We presume the idea was supposed to be that new laws on petitions would give people more of a say in what happens locally. But it's not turned out that way. In fact, the new rules are a bit of a mess.
What was promising in principle has proved to be a big let-down in practice.
The government initially suggested five per cent of the population in any local authority's area must sign a petition in order to spark a full council debate. The intention was to empower those people who felt strongly about certain issues and ensure that their voices were heard.
But many local authorities have set their own petition thresholds, with Hampshire County Council deciding that it requires 32,000 signatures to trigger a debate in the council chamber.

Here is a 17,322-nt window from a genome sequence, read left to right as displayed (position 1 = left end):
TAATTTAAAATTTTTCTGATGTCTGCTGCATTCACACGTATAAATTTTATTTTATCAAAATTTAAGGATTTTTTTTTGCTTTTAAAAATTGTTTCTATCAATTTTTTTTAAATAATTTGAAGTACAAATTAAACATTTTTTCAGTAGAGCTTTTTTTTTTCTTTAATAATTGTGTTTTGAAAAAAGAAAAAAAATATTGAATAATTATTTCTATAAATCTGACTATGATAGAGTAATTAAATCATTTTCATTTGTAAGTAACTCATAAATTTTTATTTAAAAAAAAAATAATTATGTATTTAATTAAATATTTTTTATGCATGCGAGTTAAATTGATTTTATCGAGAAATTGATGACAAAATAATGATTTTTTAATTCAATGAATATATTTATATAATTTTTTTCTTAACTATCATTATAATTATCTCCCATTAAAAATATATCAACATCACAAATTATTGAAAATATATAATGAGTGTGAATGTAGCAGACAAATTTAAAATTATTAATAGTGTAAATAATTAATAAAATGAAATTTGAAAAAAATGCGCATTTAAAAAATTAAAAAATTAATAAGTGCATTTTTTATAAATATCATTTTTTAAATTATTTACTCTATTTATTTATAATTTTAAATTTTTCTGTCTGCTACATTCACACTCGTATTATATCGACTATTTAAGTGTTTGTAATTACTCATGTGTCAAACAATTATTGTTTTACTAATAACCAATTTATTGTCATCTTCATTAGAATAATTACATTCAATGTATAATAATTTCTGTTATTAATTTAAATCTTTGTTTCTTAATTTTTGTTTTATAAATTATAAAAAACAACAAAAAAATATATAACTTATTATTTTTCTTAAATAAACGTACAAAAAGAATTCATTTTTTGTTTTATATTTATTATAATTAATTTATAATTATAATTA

We think that's wrong. As Catherington Lib Dem Councillor Sam Darragh points out, the issue of a village fire station closing would never attract the required number of signatures, but to those affected it's every bit as important as a city fire station closing.
If the government intended to make local democracy more accessible, then Hampshire has done nothing to help. It has actually put a big obstacle in the path of the people.
In contrast, Portsmouth City Council has asked for just 1,000 signatures to earn a debate, while Havant, East Hampshire, Fareham and Gosport have chosen 1,500 signatures as their threshold.
These are much more realistic figures.
Hampshire leader Ken Thornber protests that it could have insisted on 64,000 signatures if it had stuck to the five per cent guideline. But West Sussex County Council, another large local authority, says it requires just 3,000 signatures.
Cllr Thornber is right when he says there are still many other ways that residents can raise matters of concern.
But we can't help thinking a lower threshold would have been the best way of ensuring people felt they were being listened to.
If other councils are happy to hold debates based on much smaller petitions, why isn't Hampshire?